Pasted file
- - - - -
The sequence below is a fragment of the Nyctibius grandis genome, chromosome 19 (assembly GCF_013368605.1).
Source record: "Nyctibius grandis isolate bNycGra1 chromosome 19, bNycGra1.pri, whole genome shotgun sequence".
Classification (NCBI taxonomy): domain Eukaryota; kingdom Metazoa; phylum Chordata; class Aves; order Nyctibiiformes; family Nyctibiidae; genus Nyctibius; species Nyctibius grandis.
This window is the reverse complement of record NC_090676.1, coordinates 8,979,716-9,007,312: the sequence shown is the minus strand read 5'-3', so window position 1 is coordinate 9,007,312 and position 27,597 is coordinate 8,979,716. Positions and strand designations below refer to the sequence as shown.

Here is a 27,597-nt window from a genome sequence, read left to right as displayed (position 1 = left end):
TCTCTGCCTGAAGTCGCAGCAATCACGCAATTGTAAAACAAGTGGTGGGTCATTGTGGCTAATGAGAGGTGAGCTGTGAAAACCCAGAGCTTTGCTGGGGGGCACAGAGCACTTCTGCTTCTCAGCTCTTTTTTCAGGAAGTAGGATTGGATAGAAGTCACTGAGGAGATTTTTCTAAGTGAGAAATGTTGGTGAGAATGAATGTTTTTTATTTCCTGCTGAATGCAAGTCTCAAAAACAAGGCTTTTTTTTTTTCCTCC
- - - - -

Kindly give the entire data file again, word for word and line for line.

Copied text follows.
The sequence below is a fragment of the Nyctibius grandis genome, chromosome 19 (assembly GCF_013368605.1).
Source record: "Nyctibius grandis isolate bNycGra1 chromosome 19, bNycGra1.pri, whole genome shotgun sequence".
Classification (NCBI taxonomy): domain Eukaryota; kingdom Metazoa; phylum Chordata; class Aves; order Nyctibiiformes; family Nyctibiidae; genus Nyctibius; species Nyctibius grandis.
This window is the reverse complement of record NC_090676.1, coordinates 8,979,716-9,007,312: the sequence shown is the minus strand read 5'-3', so window position 1 is coordinate 9,007,312 and position 27,597 is coordinate 8,979,716. Positions and strand designations below refer to the sequence as shown.

Here is a 27,597-nt window from a genome sequence, read left to right as displayed (position 1 = left end):
TCTCTGCCTGAAGTCGCAGCAATCACGCAATTGTAAAACAAGTGGTGGGTCATTGTGGCTAATGAGAGGTGAGCTGTGAAAACCCAGAGCTTTGCTGGGGGGCACAGAGCACTTCTGCTTCTCAGCTCTTTTTTCAGGAAGTAGGATTGGATAGAAGTCACTGAGGAGATTTTTCTAAGTGAGAAATGTTGGTGAGAATGAATGTTTTTTATTTCCTGCTGAATGCAAGTCTCAAAAACAAGGCTTTTTTTTTTTCCTCC